This is a study of the sociopolitical role of the belief in chen prophecy in early medieval China.
The chen prophecies discussed in this work are not confined to the traditional prophetic-apocryphal texts. Many contemporary prophecies emerged and circulated in association with current events; personal names, reign titles, poems, folk and children’s rhymes, even rumor-rhymes were recognized as heavenly revelations. Although prophetic utterances were used as psychological weapons in politics, it would be wrong to regard chen prophecy as simply political propaganda. Chen prophecies were believed to be genuine prophetic messages at the time.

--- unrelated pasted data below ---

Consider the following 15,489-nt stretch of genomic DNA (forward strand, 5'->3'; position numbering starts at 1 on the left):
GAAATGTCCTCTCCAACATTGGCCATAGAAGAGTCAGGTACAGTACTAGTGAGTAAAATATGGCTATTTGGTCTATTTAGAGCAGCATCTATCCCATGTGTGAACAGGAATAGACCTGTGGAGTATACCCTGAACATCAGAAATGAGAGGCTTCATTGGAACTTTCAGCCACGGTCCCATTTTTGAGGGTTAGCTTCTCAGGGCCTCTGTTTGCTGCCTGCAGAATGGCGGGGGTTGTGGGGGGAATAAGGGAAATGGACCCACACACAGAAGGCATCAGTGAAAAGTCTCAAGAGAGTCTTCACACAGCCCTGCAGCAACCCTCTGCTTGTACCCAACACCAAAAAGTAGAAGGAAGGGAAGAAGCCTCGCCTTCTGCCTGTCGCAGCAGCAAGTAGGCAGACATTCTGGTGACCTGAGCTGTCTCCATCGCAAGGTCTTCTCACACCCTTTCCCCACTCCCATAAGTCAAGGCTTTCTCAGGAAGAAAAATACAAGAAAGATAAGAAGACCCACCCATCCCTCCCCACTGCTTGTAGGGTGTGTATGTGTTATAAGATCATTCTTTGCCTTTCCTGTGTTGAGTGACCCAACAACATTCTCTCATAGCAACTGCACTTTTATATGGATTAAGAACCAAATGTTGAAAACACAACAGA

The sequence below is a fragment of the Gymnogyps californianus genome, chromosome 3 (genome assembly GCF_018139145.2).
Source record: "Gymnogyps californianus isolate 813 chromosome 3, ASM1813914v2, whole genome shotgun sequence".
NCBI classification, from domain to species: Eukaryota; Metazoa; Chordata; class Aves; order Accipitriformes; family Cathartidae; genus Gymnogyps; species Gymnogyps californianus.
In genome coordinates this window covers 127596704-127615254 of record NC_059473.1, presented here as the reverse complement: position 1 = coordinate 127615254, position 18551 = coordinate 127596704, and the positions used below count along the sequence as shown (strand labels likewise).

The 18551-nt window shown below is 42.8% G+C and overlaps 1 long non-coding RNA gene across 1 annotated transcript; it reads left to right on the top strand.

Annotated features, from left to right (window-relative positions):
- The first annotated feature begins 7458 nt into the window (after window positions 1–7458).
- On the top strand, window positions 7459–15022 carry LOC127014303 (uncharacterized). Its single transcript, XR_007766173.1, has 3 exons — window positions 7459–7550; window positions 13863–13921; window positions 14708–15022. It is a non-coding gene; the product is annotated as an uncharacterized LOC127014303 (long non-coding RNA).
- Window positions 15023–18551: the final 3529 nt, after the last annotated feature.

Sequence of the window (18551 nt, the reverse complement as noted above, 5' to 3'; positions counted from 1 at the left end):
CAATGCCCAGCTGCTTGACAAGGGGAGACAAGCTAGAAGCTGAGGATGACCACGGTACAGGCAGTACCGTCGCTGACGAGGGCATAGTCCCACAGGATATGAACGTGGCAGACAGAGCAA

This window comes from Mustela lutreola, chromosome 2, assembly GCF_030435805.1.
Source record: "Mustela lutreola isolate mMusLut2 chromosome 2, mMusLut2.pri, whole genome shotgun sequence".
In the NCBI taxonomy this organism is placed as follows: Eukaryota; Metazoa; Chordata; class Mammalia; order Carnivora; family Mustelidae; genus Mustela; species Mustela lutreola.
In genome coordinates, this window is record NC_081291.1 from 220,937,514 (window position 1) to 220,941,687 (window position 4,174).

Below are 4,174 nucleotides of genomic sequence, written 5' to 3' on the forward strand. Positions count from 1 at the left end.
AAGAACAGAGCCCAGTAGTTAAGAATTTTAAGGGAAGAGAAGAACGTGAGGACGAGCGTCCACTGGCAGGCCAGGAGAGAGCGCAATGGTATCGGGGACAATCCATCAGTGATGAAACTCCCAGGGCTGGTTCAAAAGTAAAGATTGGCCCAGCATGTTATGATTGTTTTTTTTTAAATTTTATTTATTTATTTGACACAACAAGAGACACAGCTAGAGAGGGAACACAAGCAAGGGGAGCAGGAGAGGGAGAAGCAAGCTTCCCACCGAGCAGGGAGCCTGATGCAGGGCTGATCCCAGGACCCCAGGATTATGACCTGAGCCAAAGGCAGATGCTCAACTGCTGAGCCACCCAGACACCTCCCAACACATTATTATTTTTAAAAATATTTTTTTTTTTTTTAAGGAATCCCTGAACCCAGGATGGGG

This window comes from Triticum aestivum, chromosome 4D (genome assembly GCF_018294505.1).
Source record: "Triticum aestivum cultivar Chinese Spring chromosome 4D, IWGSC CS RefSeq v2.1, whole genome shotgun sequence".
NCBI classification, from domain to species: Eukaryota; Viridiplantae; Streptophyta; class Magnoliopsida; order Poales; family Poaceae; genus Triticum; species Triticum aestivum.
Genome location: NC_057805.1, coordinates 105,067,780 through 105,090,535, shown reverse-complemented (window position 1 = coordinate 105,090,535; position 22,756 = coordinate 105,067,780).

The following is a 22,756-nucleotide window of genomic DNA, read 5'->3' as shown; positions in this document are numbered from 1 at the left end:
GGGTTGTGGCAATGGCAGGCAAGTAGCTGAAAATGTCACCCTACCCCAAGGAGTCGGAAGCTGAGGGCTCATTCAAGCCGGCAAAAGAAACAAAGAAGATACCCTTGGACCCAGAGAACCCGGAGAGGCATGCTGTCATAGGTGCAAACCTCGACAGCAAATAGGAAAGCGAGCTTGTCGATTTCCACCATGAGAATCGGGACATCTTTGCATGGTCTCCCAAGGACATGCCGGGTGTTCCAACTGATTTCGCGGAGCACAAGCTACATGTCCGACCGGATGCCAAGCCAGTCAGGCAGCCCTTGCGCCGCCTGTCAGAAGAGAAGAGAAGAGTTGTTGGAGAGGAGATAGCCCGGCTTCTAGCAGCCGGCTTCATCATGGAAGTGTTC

Chen prophecy was an indispensable part of a symbolic ritual of legitimation of mandate-transfer. It was recognized as a coded revelation that derived its prophetic power from the primitive belief in the magic power of words. The emphasis on winning public acceptance may have been another source of its prophetic power. Social integration, legitimation of dynastic change, and the hopes for a better future in an age of tumult thus depended on the belief in the interaction between Heaven’s mandate and man’s destiny.